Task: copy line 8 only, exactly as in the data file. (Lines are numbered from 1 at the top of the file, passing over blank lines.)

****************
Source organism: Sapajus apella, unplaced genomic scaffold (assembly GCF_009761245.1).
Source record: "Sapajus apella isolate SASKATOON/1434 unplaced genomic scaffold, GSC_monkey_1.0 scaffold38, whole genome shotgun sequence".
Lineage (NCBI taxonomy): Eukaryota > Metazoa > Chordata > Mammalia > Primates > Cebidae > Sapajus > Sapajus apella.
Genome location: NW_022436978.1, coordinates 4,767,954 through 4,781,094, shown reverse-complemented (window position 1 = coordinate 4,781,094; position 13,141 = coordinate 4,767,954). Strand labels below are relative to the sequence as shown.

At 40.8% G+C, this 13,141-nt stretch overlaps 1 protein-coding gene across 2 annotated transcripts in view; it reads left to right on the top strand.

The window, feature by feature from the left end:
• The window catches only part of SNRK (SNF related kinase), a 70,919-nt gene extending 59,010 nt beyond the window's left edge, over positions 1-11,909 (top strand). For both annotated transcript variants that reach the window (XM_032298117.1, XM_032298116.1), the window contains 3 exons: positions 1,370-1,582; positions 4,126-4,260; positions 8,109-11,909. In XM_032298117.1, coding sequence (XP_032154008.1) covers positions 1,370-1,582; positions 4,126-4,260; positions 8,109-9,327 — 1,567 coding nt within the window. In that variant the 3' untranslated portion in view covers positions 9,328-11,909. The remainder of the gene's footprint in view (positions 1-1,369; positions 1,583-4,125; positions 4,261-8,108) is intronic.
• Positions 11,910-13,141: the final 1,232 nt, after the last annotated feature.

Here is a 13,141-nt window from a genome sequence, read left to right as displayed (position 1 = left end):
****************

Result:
• Positions 11,910-13,141: the final 1,232 nt, after the last annotated feature.